10. Molecular epidemiology and virulence factors of pyogenic liver abscess causing Klebsiella pneumoniae in China.

    Science.gov (United States)

    Luo, Y; Wang, Y; Ye, L; Yang, J

    2014-11-01

    The molecular epidemiology and prevalence of virulence factors of isolates from patients with Klebsiella pneumoniae liver abscess (KLA) in mainland China are unknown. Klebsiella pneumoniae isolates were obtained from drainage samples aseptically collected from patients with pyogenic liver abscess (PLA). The genetic similarity of KLA isolates was analyzed by pulsed-field gel electrophoresis. The hypermucoviscosity (HV) phenotype was identified by a positive string test. The K1 and K2 genotypes, the pLVPK-derived genetic loci, aerobactin gene, kfu and alls were detected by PCR amplification. The sequence types (STs) were identified by multilocus sequence typing. Among the 51 non-repetitive KLA isolates, 49 PFGE types have been identified. In total, 19 (37.2%) and 14 (27.4%) of the 51 KLA isolates belonged to clonal complex (CC) 23 and CC65, respectively, while the other 18 isolates (35.3%) were defined as other STs. CC23 consisted of only K1 strains, while CC65 included only K2 strains. All non-K1/K2 strains were classified as STs other than CC23 and CC65. Approximately 70.6% (36/51) of KLA isolates exhibited an HV phenotype. Both K1 and K2 isolates presented significantly higher prevalence of the pLVPK-derived loci than non-K1/K2 isolates. The K1 isolates had a significantly higher prevalence of the kfu and allS genes than K2 and non-K1/K2 isolates, while the K2 isolates exhibited higher repA prevalence than K1 and non-K1/K2 isolates. The majority of KLA isolates belonged to CC23K1 and CC65K2, while other STs with non-K1/K2 capsular types have also been identified. The virulent factors exhibited diverse distribution among the different clones of KLA isolates.

  11. Antifungal susceptibility and virulence factors of clinically isolated dermatophytes in Tehran, Iran

    Directory of Open Access Journals (Sweden)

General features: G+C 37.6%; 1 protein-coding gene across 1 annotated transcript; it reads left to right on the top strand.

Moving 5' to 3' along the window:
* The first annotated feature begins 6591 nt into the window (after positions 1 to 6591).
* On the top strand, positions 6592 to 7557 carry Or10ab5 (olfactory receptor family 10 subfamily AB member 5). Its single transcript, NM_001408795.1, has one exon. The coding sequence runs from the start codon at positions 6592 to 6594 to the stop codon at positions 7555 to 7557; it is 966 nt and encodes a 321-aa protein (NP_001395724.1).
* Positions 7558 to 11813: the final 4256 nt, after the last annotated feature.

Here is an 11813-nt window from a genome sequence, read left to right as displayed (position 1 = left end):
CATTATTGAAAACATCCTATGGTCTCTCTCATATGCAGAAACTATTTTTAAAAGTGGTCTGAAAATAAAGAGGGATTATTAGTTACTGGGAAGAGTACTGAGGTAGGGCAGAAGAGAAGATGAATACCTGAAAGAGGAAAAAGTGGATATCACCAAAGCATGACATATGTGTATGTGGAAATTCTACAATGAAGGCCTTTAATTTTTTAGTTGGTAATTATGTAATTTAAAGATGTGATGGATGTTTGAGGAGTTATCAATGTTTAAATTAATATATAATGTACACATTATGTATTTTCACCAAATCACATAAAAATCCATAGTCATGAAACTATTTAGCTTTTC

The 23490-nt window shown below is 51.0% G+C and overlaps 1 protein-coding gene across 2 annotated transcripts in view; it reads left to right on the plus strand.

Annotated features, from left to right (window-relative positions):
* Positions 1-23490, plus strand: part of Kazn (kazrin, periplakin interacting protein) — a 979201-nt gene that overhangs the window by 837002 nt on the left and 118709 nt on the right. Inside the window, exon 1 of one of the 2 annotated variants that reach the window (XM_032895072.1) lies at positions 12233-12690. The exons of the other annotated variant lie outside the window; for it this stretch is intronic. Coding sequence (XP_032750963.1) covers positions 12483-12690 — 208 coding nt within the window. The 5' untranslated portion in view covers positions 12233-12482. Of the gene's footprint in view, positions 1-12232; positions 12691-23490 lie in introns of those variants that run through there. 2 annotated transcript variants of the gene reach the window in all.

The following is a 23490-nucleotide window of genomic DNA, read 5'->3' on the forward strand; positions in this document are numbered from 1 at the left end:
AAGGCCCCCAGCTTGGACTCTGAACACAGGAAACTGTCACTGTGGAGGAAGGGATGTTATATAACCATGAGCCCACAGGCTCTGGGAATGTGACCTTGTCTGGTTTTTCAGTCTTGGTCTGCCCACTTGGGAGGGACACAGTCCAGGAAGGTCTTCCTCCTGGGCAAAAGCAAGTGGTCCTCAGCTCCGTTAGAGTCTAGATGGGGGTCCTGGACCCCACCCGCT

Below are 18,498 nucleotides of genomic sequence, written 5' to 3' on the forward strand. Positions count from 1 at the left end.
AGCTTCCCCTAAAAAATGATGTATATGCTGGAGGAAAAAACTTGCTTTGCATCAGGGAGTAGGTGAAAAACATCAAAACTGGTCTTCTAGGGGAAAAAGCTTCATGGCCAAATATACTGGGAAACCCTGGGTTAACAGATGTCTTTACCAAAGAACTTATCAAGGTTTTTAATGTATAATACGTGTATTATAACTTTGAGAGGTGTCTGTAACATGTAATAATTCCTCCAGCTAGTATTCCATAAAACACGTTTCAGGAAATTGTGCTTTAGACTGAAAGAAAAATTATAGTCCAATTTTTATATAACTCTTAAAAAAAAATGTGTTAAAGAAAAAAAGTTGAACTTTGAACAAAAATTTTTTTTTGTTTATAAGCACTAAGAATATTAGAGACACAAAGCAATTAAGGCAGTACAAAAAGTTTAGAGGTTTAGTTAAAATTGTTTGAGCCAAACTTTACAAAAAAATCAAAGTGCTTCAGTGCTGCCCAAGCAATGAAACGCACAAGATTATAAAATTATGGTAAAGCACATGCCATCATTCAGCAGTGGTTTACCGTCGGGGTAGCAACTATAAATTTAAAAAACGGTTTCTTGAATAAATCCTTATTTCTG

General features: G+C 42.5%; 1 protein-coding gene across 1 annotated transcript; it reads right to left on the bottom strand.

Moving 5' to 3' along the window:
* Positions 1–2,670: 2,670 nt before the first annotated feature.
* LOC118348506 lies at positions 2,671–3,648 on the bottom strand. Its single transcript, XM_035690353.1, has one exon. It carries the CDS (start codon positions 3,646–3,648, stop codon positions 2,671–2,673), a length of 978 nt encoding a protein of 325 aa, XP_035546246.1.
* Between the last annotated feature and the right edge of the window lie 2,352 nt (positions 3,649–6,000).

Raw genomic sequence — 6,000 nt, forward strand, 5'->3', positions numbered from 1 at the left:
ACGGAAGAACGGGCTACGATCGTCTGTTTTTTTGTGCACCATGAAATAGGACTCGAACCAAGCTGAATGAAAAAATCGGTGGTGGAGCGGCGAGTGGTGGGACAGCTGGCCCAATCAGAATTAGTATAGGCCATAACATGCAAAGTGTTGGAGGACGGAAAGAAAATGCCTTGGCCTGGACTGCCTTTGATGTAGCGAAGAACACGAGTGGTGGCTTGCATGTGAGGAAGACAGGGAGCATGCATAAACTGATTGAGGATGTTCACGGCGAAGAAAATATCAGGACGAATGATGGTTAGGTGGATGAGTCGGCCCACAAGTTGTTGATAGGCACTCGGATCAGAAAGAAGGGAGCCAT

Mohammad Ali Afshari

    2016-03-01

    Full Text Available Background and Objectives: Dermatophytes possess a wide array of virulence factors and various antifungal susceptibility patterns which influence their pathogenesis in humans and animals. The aim of this study was to evaluate antifungal suscep- tibility and keratinase and proteinase activity of 49 dermatophyte strains from the genera Microsporum, Trichophyton and Epidermophyton which were isolated from human cases of dermatophytosis.Materials and Methods: Forty-nine dermatophyte strains isolated from clinical samples were cultured on general and spe- cific culture media. Keratinase and proteinase activity was screened on solid mineral media and confirmed in liquid cultures. Drug susceptibility toward azoles (fluconazole, ketoconazole and itraconazole, griseofulvin and terbinafine was evaluated using disk diffusion method on Mueller-Hinton agar and minimum inhibitory concentrations (MICs were determined using microbroth dilution assay according to the Clinical and Laboratory Standards Institute (CLSI guidelines.Results: Our results indicated that clinically isolated dermatophytes from 7 major species produced keratinase and protein- ase at different extents. The mean keratinase and proteinase activity was reported as 6.69 ± 0.31 (U/ml and 2.10 ± 0.22 (U/ ml respectively. Disk diffusion and microbroth dilution (MIC results of antifungal susceptibility testing showed that ke- toconazole was the most effective drug against Epidermophyton floccosum and Trichophyton mentagrophytes, itraconazole against T. rubrum and E. floccosum, and griseofulvin and terbinafine against Trichophyton verrucosum. Our results showed that all dermatophyte isolates were resistant to fluconazole. Overall, ketoconazole and itraconazole were the most effective drugs for all dermatophyte species tested.Conclusion: Our results showed that antifungal susceptibility testing is an urgent need to select drugs of choice for treatment of different types of dermatophytosis and

  12. Virulence factors and ability of staphylococci from bovine milk and the cowshed environment to biofilm formation.

    Science.gov (United States)

    Kot, B; Binek, T; Piechota, M; Wolska, K M; Zdunek, E; Platkowska, K

    2013-01-01